gwen (gwenix) wrote,
gwen
gwenix

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Does this make sense to anyone?

Can someone explain to me how this makes sense?

Specifically, how is it that the Supreme Court is leaning towards deciding that someone who has been falsely arrested and prosecuted has to sue the police for false arrest while the case is still in the courts? That pretty much guarantees this situation:

A bad cop plants evidence, arrests someone on that planted false evidence. Perhaps the cop thought he was doing the right thing, perhaps he was just trying to close a case quickly for a promotion, perhaps he's corrupt and throwing the arrest delibrately to the wrong guy. Doesn't matter for the purpose of this story, he just does so.

The wrong guy is put through trial with the falsified evidence convicting him. He then spends ten years in court appeals trying to prove his innocence, it is finally proven at the end that the evidence was, in fact, falsified.

The cop still gets away with it, since if the man had tried to sue for false arrest in the first two years, his guilty verdict would be used against him guaranteeing an automatic loss. Now, ten years down the line he can show the falsified evidence, and thus that the cop planted evidence, but now it's "too late". Sorry, the cop can laugh happily, and feel free to continue planting evidence, since, well, he'll never be held accountable for it.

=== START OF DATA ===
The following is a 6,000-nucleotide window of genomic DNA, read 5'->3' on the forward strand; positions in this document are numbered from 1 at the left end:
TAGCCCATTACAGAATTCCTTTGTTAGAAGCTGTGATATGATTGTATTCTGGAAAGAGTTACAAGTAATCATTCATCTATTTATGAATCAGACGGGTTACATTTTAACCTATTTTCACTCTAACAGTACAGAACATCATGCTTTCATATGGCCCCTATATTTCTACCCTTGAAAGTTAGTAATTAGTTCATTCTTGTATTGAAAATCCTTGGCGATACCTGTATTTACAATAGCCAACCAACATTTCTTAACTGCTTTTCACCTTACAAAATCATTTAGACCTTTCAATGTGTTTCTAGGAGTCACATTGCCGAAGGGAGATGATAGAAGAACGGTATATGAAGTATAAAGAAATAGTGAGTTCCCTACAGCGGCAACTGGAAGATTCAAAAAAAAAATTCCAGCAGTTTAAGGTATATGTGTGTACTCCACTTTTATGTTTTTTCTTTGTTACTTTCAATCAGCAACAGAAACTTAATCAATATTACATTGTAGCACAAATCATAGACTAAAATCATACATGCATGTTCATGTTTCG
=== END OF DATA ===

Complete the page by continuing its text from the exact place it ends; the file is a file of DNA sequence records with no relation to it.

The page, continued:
Further, the guy who has now spent a third of his life in jail instead of doing more productive things can't sue for compensation. He could have sued for compensation, y'know, BEFORE he knew how long he'd spend in jail... but we already went over the unlikelihood that he'd have been given that compensation at that time anyway.

How on earth does this make sense? Like, why is the Supreme Court leaning towards upholding this injustice?
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